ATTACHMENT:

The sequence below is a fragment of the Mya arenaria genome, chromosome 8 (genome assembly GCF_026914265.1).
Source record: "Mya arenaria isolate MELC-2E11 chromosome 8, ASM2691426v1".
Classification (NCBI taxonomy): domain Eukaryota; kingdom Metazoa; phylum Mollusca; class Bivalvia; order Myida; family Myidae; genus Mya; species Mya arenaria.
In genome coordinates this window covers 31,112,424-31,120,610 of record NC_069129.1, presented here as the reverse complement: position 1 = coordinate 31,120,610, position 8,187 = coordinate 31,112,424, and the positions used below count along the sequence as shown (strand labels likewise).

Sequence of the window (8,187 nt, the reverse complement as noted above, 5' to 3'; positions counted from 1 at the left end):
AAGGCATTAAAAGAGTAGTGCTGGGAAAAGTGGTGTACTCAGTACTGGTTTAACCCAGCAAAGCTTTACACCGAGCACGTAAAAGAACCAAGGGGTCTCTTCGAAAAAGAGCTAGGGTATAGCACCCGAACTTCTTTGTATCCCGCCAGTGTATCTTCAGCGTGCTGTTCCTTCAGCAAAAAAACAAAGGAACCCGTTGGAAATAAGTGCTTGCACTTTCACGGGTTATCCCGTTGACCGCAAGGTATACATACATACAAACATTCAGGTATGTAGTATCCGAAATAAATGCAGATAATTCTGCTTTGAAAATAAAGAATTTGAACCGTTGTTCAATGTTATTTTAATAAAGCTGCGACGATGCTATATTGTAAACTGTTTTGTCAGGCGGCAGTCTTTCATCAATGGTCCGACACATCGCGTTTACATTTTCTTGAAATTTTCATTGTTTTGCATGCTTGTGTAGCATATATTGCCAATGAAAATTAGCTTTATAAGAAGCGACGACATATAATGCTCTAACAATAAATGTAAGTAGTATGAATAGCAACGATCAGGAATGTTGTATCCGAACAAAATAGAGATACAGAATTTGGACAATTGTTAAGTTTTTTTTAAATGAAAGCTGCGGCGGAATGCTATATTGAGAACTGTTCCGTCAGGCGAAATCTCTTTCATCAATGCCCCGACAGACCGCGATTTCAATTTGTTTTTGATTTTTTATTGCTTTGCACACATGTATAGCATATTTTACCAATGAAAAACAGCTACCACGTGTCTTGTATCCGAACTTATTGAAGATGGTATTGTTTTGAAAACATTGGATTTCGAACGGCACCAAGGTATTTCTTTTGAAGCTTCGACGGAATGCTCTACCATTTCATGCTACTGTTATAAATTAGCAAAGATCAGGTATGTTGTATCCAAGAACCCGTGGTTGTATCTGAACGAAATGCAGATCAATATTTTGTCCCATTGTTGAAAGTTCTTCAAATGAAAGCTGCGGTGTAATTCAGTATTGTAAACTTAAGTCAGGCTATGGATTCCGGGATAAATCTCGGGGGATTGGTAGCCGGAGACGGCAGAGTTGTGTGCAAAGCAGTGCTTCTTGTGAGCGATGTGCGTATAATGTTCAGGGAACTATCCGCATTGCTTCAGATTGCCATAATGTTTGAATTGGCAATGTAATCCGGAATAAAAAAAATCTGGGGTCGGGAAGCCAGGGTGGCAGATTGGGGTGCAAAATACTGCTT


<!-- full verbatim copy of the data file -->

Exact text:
The sequence below is a fragment of the Mya arenaria genome, chromosome 8 (genome assembly GCF_026914265.1).
Source record: "Mya arenaria isolate MELC-2E11 chromosome 8, ASM2691426v1".
Classification (NCBI taxonomy): domain Eukaryota; kingdom Metazoa; phylum Mollusca; class Bivalvia; order Myida; family Myidae; genus Mya; species Mya arenaria.
In genome coordinates this window covers 31,112,424-31,120,610 of record NC_069129.1, presented here as the reverse complement: position 1 = coordinate 31,120,610, position 8,187 = coordinate 31,112,424, and the positions used below count along the sequence as shown (strand labels likewise).

Sequence of the window (8,187 nt, the reverse complement as noted above, 5' to 3'; positions counted from 1 at the left end):
AAGGCATTAAAAGAGTAGTGCTGGGAAAAGTGGTGTACTCAGTACTGGTTTAACCCAGCAAAGCTTTACACCGAGCACGTAAAAGAACCAAGGGGTCTCTTCGAAAAAGAGCTAGGGTATAGCACCCGAACTTCTTTGTATCCCGCCAGTGTATCTTCAGCGTGCTGTTCCTTCAGCAAAAAAACAAAGGAACCCGTTGGAAATAAGTGCTTGCACTTTCACGGGTTATCCCGTTGACCGCAAGGTATACATACATACAAACATTCAGGTATGTAGTATCCGAAATAAATGCAGATAATTCTGCTTTGAAAATAAAGAATTTGAACCGTTGTTCAATGTTATTTTAATAAAGCTGCGACGATGCTATATTGTAAACTGTTTTGTCAGGCGGCAGTCTTTCATCAATGGTCCGACACATCGCGTTTACATTTTCTTGAAATTTTCATTGTTTTGCATGCTTGTGTAGCATATATTGCCAATGAAAATTAGCTTTATAAGAAGCGACGACATATAATGCTCTAACAATAAATGTAAGTAGTATGAATAGCAACGATCAGGAATGTTGTATCCGAACAAAATAGAGATACAGAATTTGGACAATTGTTAAGTTTTTTTTAAATGAAAGCTGCGGCGGAATGCTATATTGAGAACTGTTCCGTCAGGCGAAATCTCTTTCATCAATGCCCCGACAGACCGCGATTTCAATTTGTTTTTGATTTTTTATTGCTTTGCACACATGTATAGCATATTTTACCAATGAAAAACAGCTACCACGTGTCTTGTATCCGAACTTATTGAAGATGGTATTGTTTTGAAAACATTGGATTTCGAACGGCACCAAGGTATTTCTTTTGAAGCTTCGACGGAATGCTCTACCATTTCATGCTACTGTTATAAATTAGCAAAGATCAGGTATGTTGTATCCAAGAACCCGTGGTTGTATCTGAACGAAATGCAGATCAATATTTTGTCCCATTGTTGAAAGTTCTTCAAATGAAAGCTGCGGTGTAATTCAGTATTGTAAACTTAAGTCAGGCTATGGATTCCGGGATAAATCTCGGGGGATTGGTAGCCGGAGACGGCAGAGTTGTGTGCAAAGCAGTGCTTCTTGTGAGCGATGTGCGTATAATGTTCAGGGAACTATCCGCATTGCTTCAGATTGCCATAATGTTTGAATTGGCAATGTAATCCGGAATAAAAAAAATCTGGGGTCGGGAAGCCAGGGTGGCAGATTGGGGTGCAAAATACTGCTT